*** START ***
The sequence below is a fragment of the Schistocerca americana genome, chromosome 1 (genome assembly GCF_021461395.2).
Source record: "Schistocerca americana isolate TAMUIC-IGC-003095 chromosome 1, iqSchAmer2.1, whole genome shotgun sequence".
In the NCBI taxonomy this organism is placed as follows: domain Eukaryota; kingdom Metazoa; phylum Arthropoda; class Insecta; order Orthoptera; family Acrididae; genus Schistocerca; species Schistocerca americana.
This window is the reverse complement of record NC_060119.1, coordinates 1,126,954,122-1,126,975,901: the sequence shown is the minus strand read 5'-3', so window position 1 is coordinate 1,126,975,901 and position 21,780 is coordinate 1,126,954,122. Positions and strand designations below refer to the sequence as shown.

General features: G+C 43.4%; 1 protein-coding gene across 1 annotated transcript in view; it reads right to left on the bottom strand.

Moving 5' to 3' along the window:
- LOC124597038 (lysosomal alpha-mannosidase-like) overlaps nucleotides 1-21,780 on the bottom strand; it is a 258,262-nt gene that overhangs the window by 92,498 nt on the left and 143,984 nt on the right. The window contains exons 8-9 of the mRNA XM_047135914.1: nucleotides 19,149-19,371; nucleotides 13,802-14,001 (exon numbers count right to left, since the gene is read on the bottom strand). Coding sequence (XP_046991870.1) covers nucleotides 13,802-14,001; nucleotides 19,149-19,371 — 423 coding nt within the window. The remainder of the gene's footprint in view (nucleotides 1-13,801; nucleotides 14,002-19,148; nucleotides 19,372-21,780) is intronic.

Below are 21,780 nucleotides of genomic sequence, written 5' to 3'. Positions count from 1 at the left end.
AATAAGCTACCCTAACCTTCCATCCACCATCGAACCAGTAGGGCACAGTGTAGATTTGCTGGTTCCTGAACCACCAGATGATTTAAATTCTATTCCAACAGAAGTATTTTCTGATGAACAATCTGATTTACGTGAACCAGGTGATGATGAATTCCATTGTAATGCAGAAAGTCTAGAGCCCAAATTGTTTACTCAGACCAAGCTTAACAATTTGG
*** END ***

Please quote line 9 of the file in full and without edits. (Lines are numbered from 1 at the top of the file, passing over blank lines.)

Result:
AATAAGCTACCCTAACCTTCCATCCACCATCGAACCAGTAGGGCACAGTGTAGATTTGCTGGTTCCTGAACCACCAGATGATTTAAATTCTATTCCAACAGAAGTATTTTCTGATGAACAATCTGATTTACGTGAACCAGGTGATGATGAATTCCATTGTAATGCAGAAAGTCTAGAGCCCAAATTGTTTACTCAGACCAAGCTTAACAATTTGG